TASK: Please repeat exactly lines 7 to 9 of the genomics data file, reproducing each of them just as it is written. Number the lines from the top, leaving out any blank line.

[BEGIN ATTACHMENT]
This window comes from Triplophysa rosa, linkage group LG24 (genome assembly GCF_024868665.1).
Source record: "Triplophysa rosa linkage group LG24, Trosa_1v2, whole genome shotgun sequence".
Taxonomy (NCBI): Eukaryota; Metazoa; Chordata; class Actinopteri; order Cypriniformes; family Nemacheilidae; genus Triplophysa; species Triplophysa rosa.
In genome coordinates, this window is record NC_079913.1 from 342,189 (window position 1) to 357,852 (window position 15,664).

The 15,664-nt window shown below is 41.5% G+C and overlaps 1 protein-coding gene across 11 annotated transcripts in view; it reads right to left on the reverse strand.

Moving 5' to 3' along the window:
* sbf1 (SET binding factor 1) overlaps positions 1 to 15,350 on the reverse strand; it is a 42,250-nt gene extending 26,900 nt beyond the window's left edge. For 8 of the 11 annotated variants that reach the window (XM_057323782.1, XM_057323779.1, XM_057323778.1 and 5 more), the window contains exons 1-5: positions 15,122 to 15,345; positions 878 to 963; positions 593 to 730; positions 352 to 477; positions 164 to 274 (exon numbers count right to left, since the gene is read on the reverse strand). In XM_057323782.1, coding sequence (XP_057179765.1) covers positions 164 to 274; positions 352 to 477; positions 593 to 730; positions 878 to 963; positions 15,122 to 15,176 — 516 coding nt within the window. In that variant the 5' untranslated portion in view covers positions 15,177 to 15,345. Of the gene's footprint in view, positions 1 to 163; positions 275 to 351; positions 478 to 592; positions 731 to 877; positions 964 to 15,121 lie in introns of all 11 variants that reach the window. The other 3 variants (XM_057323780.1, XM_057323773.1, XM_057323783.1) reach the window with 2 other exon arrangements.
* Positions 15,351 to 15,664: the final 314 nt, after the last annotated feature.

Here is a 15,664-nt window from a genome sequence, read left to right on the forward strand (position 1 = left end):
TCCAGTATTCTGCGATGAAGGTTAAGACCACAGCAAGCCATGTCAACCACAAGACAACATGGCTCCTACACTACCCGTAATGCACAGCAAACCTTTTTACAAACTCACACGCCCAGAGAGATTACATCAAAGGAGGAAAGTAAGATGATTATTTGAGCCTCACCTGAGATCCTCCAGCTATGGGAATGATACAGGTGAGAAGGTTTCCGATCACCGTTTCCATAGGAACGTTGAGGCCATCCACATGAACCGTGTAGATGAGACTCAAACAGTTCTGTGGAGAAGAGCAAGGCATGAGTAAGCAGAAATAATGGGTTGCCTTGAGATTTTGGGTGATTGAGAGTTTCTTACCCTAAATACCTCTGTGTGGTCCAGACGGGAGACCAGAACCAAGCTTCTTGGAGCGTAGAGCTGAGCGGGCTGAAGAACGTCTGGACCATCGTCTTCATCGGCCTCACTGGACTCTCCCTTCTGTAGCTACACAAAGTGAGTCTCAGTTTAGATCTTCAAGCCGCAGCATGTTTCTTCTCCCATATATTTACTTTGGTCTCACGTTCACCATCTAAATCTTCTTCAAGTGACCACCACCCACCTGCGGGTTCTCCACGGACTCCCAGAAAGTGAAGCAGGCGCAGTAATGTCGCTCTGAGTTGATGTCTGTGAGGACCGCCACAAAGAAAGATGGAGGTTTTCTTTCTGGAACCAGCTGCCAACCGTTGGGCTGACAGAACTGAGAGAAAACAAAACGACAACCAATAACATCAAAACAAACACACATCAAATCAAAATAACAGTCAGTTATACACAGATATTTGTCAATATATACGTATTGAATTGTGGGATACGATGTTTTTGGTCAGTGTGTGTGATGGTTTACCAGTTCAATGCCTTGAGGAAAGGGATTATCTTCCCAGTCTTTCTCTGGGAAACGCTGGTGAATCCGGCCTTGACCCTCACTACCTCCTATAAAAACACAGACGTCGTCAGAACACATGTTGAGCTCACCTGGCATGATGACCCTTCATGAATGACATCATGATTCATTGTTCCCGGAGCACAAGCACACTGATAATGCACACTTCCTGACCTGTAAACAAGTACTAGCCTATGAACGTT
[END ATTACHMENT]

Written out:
* sbf1 (SET binding factor 1) overlaps positions 1 to 15,350 on the reverse strand; it is a 42,250-nt gene extending 26,900 nt beyond the window's left edge. For 8 of the 11 annotated variants that reach the window (XM_057323782.1, XM_057323779.1, XM_057323778.1 and 5 more), the window contains exons 1-5: positions 15,122 to 15,345; positions 878 to 963; positions 593 to 730; positions 352 to 477; positions 164 to 274 (exon numbers count right to left, since the gene is read on the reverse strand). In XM_057323782.1, coding sequence (XP_057179765.1) covers positions 164 to 274; positions 352 to 477; positions 593 to 730; positions 878 to 963; positions 15,122 to 15,176 — 516 coding nt within the window. In that variant the 5' untranslated portion in view covers positions 15,177 to 15,345. Of the gene's footprint in view, positions 1 to 163; positions 275 to 351; positions 478 to 592; positions 731 to 877; positions 964 to 15,121 lie in introns of all 11 variants that reach the window. The other 3 variants (XM_057323780.1, XM_057323773.1, XM_057323783.1) reach the window with 2 other exon arrangements.
* Positions 15,351 to 15,664: the final 314 nt, after the last annotated feature.

Here is a 15,664-nt window from a genome sequence, read left to right on the forward strand (position 1 = left end):